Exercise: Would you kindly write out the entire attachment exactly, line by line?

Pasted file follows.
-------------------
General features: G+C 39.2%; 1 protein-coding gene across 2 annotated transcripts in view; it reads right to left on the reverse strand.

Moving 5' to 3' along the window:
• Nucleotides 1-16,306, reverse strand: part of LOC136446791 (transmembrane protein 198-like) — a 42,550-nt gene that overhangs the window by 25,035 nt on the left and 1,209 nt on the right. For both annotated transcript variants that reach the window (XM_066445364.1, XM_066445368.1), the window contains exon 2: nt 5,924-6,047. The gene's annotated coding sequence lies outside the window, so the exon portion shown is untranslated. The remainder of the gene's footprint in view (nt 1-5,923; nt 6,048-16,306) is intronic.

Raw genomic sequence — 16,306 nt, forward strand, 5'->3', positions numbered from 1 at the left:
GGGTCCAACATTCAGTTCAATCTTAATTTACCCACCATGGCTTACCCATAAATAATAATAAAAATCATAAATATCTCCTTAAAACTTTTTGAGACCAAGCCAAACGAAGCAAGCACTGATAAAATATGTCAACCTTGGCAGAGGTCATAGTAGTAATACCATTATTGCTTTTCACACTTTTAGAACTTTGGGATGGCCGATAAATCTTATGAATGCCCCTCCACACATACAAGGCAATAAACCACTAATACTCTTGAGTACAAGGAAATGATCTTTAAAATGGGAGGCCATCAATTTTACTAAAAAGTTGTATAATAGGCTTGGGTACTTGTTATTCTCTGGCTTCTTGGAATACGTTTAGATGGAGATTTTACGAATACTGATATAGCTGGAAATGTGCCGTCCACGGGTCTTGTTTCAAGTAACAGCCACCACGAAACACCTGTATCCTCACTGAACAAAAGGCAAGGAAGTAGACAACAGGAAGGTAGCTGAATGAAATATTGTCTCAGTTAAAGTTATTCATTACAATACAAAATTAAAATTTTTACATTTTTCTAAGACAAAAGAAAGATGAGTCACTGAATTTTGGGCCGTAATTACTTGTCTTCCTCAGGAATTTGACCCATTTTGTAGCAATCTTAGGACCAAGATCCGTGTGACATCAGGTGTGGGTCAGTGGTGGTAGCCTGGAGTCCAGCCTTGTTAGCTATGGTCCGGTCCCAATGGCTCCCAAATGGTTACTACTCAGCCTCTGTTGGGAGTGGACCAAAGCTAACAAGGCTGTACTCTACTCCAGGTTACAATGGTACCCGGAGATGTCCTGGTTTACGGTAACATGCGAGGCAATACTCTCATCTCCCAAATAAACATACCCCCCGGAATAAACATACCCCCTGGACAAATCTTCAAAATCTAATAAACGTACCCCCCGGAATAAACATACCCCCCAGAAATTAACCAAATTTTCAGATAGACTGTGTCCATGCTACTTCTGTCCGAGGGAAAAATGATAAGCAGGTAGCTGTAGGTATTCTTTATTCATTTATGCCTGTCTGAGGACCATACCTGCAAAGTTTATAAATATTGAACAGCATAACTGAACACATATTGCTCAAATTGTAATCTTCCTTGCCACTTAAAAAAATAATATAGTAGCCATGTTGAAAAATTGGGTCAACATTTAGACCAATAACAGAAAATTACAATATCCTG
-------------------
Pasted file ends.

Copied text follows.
General features: G+C 39.2%; 1 protein-coding gene across 2 annotated transcripts in view; it reads right to left on the reverse strand.

Moving 5' to 3' along the window:
• Nucleotides 1-16,306, reverse strand: part of LOC136446791 (transmembrane protein 198-like) — a 42,550-nt gene that overhangs the window by 25,035 nt on the left and 1,209 nt on the right. For both annotated transcript variants that reach the window (XM_066445364.1, XM_066445368.1), the window contains exon 2: nt 5,924-6,047. The gene's annotated coding sequence lies outside the window, so the exon portion shown is untranslated. The remainder of the gene's footprint in view (nt 1-5,923; nt 6,048-16,306) is intronic.

Raw genomic sequence — 16,306 nt, forward strand, 5'->3', positions numbered from 1 at the left:
GGGTCCAACATTCAGTTCAATCTTAATTTACCCACCATGGCTTACCCATAAATAATAATAAAAATCATAAATATCTCCTTAAAACTTTTTGAGACCAAGCCAAACGAAGCAAGCACTGATAAAATATGTCAACCTTGGCAGAGGTCATAGTAGTAATACCATTATTGCTTTTCACACTTTTAGAACTTTGGGATGGCCGATAAATCTTATGAATGCCCCTCCACACATACAAGGCAATAAACCACTAATACTCTTGAGTACAAGGAAATGATCTTTAAAATGGGAGGCCATCAATTTTACTAAAAAGTTGTATAATAGGCTTGGGTACTTGTTATTCTCTGGCTTCTTGGAATACGTTTAGATGGAGATTTTACGAATACTGATATAGCTGGAAATGTGCCGTCCACGGGTCTTGTTTCAAGTAACAGCCACCACGAAACACCTGTATCCTCACTGAACAAAAGGCAAGGAAGTAGACAACAGGAAGGTAGCTGAATGAAATATTGTCTCAGTTAAAGTTATTCATTACAATACAAAATTAAAATTTTTACATTTTTCTAAGACAAAAGAAAGATGAGTCACTGAATTTTGGGCCGTAATTACTTGTCTTCCTCAGGAATTTGACCCATTTTGTAGCAATCTTAGGACCAAGATCCGTGTGACATCAGGTGTGGGTCAGTGGTGGTAGCCTGGAGTCCAGCCTTGTTAGCTATGGTCCGGTCCCAATGGCTCCCAAATGGTTACTACTCAGCCTCTGTTGGGAGTGGACCAAAGCTAACAAGGCTGTACTCTACTCCAGGTTACAATGGTACCCGGAGATGTCCTGGTTTACGGTAACATGCGAGGCAATACTCTCATCTCCCAAATAAACATACCCCCCGGAATAAACATACCCCCTGGACAAATCTTCAAAATCTAATAAACGTACCCCCCGGAATAAACATACCCCCCAGAAATTAACCAAATTTTCAGATAGACTGTGTCCATGCTACTTCTGTCCGAGGGAAAAATGATAAGCAGGTAGCTGTAGGTATTCTTTATTCATTTATGCCTGTCTGAGGACCATACCTGCAAAGTTTATAAATATTGAACAGCATAACTGAACACATATTGCTCAAATTGTAATCTTCCTTGCCACTTAAAAAAATAATATAGTAGCCATGTTGAAAAATTGGGTCAACATTTAGACCAATAACAGAAAATTACAATATCCTG